STANDISH — Unlike most lacrosse players who go on to play collegiately, Haley Nason didn’t play the sport growing up.

In fact, she might have never played lacrosse at all if she hadn’t been in Bob Davies’ math class her freshman year at Thornton Academy.

But one day, Davies, an assistant for the Golden Trojans’ girls lacrosse team, mentioned that the program needed a goalie for the junior varsity team that spring. Luckily, he didn’t have to look farther than the front row.

“He said he needed a goalie,” Nason recalled recently. “And I just thought I’d like it.”

So Nason tried out for the one position most kids don’t want to get anywhere near.

As it turned out, she was a natural.

Just one year after playing her first lacrosse match, Nason was a starter on the 2007 varsity team that went 6-5 and made the playoffs. The next year, as a junior, Nason was the backstop for a Trojans’ team that was Western Maine Class A runner-ups, and her senior season, she registered a .529 save percentage for a team that went 12-3.

Three years later, Nason is now stepping into the starting role at Saint Joseph’s just like she did at Thornton ”“ seamlessly.

“I had some great coaches in high school,” Nason said, crediting both Davies and TA head coach Craig Agreste. “They really built me as a player and that helped the transition (to college). I worked really hard and I really loved the sport, and plus, I was good at it.”

Nason made two starts and appeared in seven games for the Monks as a freshman, compiling a 1-1 record. She played 12 of the Monks 14 games last season as a sophomore. Nason started just four of those 14 as classmate Elizabeth Giacchino got the bulk of the starts.

But first-year head coach Amanda Cahoon decided to give Nason the nod in this season’s opener against Thomas College back on Feb. 26. In turn, Nason made Cahoon look like a genius, equaling the Monks’ single-game saves record with 18 saves as St. Joe’s took a dominant 17-6 victory.

Nason has started all eight games since, recording a 45 percent save percentage and 11.22 goals against average in total.

“It was definitely great,” Nason said of the Thomas game. “It just boosted my confidence, and getting the goalie of the week award was really exciting.”

A captain her senior year at Thornton, Nason has had no problem taking the lead, which comes with the territory of being a team’s starting goalie.

“As a goalie, you almost have to take that leadership role in a way,” she said. “You have to (be) strong and stay positive all game. You kind of learn how to act as a player; if you as a goalie stay positive it helps the entire team stay positive.”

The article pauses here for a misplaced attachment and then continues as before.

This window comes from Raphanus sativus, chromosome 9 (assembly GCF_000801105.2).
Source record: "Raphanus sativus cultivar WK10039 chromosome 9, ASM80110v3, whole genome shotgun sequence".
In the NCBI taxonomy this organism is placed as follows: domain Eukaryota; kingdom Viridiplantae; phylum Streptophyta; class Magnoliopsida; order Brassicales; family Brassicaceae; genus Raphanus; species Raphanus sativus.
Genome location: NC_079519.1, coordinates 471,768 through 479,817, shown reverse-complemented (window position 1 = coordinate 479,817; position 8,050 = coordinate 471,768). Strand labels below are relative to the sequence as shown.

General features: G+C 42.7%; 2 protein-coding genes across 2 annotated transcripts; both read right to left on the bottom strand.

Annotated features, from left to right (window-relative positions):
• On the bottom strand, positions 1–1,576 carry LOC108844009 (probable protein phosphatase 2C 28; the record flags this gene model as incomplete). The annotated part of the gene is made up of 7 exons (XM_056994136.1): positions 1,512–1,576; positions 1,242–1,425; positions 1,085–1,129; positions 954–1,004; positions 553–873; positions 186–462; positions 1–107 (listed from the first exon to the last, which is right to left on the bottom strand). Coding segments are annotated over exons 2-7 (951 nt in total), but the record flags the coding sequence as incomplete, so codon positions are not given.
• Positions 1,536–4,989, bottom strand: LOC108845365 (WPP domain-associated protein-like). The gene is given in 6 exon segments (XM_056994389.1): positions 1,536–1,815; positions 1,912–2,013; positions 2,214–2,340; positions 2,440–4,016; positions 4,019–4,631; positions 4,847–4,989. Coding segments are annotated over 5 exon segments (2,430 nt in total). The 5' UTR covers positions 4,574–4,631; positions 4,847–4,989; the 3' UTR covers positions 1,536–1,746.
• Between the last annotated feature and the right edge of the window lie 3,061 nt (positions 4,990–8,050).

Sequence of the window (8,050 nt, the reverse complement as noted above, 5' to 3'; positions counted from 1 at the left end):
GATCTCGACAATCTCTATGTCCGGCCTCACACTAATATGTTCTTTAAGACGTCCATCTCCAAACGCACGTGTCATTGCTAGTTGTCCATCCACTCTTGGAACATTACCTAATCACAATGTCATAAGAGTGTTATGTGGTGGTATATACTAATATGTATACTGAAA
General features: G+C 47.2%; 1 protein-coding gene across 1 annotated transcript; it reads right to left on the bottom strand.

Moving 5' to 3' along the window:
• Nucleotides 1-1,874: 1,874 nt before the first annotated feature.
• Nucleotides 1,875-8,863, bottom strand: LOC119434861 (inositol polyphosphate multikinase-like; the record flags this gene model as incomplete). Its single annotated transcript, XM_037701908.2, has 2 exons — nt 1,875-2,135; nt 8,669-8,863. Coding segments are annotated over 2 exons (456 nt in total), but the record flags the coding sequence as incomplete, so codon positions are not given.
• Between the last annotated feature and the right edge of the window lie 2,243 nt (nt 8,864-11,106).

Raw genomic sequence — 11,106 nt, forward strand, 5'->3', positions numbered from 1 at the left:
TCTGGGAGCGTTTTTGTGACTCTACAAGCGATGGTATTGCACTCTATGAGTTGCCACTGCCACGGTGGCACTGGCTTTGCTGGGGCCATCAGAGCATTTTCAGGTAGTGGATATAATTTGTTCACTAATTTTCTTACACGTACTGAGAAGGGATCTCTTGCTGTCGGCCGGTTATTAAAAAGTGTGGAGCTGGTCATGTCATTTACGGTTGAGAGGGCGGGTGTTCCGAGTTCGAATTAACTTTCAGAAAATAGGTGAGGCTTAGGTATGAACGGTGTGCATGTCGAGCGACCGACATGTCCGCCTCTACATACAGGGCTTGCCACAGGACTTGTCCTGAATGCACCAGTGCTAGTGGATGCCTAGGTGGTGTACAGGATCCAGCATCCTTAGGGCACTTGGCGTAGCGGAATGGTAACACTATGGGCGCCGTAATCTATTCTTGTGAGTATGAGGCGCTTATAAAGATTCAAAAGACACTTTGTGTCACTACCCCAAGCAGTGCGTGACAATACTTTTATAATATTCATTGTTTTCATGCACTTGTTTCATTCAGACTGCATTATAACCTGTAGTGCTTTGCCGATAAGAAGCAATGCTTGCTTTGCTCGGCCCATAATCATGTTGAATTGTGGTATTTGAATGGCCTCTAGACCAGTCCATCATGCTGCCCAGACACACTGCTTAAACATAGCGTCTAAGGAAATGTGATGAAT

As with Davies and Agreste, Nason also gives the lion’s share of the credit for her continued development this season to Cahoon.

“She’s helped me improve me so much as a player,” Nason said. “She has a really good outlook on the game and she knows how to apply it every situation, and she just knows how to get us to understand it. We’re lucky to have her as coach.”

Nason’s play has helped the St. Joe’s get off to a 6-3 start, including a perfect 3-0 in the Great Northeast Athletic Conference. Picked fifth in the preseason conference poll, Nason said she’s confident the Monks have what it takes to keep surpassing expectations.

“St. Joe’s has never won a playoff game, but I really think we can go far this year,” she said. “We have a great chance in our conference.”

GOALS, GOALS, GOALS

While Nason has been hard at work stopping goals, Kyle Baker has been scoring them in bunches.

The Kennebunk native and University of Southern Maine senior was named the Little East Conference Player of the Week for the second consecutive week after scoring seven goals and assisting on three more in a pair of wins over Mt. Idea and Saint Joseph’s last week.

Baker leads the Huskies in both goals (21) and points (30), and is shooting at a 30.9 percent clip.

UP TO THE TASK

The Bowdoin baseball team is off to an 8-6 start this spring, and former Thornton Academy standout Sam Canales is a major reason why.

After seeing action in 26 games and hitting .274 with seven RBIs last year as a freshman, Canales has moved into a starting role this season, and the increased playing time has led to an increase in production.

The third baseman is hitting 3.42 in the Polar Bears first 18 games, the highest among players with at least 10 at-bats, and is third on the team with four RBI. Canales is also tied for first with 13 hits, including a team-leading three doubles.

Contact Staff Writer Cameron Dunbar at 282-1535, Ext. 323.



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